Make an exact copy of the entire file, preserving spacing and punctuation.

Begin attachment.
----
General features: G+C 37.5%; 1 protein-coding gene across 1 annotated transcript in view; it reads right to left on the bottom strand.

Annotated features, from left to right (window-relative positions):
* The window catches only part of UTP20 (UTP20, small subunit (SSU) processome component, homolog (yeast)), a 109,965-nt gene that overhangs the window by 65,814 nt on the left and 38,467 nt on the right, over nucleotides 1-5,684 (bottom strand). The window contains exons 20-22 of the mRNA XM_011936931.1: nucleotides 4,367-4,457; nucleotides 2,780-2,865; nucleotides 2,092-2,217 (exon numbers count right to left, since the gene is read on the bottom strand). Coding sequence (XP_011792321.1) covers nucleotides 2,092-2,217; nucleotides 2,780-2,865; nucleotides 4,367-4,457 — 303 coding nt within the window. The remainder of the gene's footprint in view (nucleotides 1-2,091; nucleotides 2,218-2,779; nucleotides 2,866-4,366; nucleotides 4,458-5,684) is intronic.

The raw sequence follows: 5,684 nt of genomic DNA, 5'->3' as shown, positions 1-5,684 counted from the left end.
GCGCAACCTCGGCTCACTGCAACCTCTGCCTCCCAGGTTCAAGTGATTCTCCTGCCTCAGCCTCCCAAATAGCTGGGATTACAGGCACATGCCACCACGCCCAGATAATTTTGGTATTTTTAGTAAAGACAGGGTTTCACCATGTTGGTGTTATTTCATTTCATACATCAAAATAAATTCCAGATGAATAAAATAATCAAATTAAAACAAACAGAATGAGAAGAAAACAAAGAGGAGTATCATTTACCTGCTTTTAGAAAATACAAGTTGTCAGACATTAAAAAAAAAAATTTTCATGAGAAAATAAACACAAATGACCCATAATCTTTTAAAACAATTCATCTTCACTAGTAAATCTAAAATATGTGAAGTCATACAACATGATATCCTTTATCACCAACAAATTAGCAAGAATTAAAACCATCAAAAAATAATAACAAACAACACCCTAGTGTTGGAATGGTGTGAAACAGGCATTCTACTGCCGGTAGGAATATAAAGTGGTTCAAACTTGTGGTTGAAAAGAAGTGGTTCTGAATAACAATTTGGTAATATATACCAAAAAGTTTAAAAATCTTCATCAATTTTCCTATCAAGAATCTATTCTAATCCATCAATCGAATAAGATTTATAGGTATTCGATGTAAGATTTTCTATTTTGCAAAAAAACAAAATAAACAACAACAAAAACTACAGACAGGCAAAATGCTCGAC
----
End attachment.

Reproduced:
General features: G+C 37.5%; 1 protein-coding gene across 1 annotated transcript in view; it reads right to left on the bottom strand.

Annotated features, from left to right (window-relative positions):
* The window catches only part of UTP20 (UTP20, small subunit (SSU) processome component, homolog (yeast)), a 109,965-nt gene that overhangs the window by 65,814 nt on the left and 38,467 nt on the right, over nucleotides 1-5,684 (bottom strand). The window contains exons 20-22 of the mRNA XM_011936931.1: nucleotides 4,367-4,457; nucleotides 2,780-2,865; nucleotides 2,092-2,217 (exon numbers count right to left, since the gene is read on the bottom strand). Coding sequence (XP_011792321.1) covers nucleotides 2,092-2,217; nucleotides 2,780-2,865; nucleotides 4,367-4,457 — 303 coding nt within the window. The remainder of the gene's footprint in view (nucleotides 1-2,091; nucleotides 2,218-2,779; nucleotides 2,866-4,366; nucleotides 4,458-5,684) is intronic.

The raw sequence follows: 5,684 nt of genomic DNA, 5'->3' as shown, positions 1-5,684 counted from the left end.
GCGCAACCTCGGCTCACTGCAACCTCTGCCTCCCAGGTTCAAGTGATTCTCCTGCCTCAGCCTCCCAAATAGCTGGGATTACAGGCACATGCCACCACGCCCAGATAATTTTGGTATTTTTAGTAAAGACAGGGTTTCACCATGTTGGTGTTATTTCATTTCATACATCAAAATAAATTCCAGATGAATAAAATAATCAAATTAAAACAAACAGAATGAGAAGAAAACAAAGAGGAGTATCATTTACCTGCTTTTAGAAAATACAAGTTGTCAGACATTAAAAAAAAAAATTTTCATGAGAAAATAAACACAAATGACCCATAATCTTTTAAAACAATTCATCTTCACTAGTAAATCTAAAATATGTGAAGTCATACAACATGATATCCTTTATCACCAACAAATTAGCAAGAATTAAAACCATCAAAAAATAATAACAAACAACACCCTAGTGTTGGAATGGTGTGAAACAGGCATTCTACTGCCGGTAGGAATATAAAGTGGTTCAAACTTGTGGTTGAAAAGAAGTGGTTCTGAATAACAATTTGGTAATATATACCAAAAAGTTTAAAAATCTTCATCAATTTTCCTATCAAGAATCTATTCTAATCCATCAATCGAATAAGATTTATAGGTATTCGATGTAAGATTTTCTATTTTGCAAAAAAACAAAATAAACAACAACAAAAACTACAGACAGGCAAAATGCTCGAC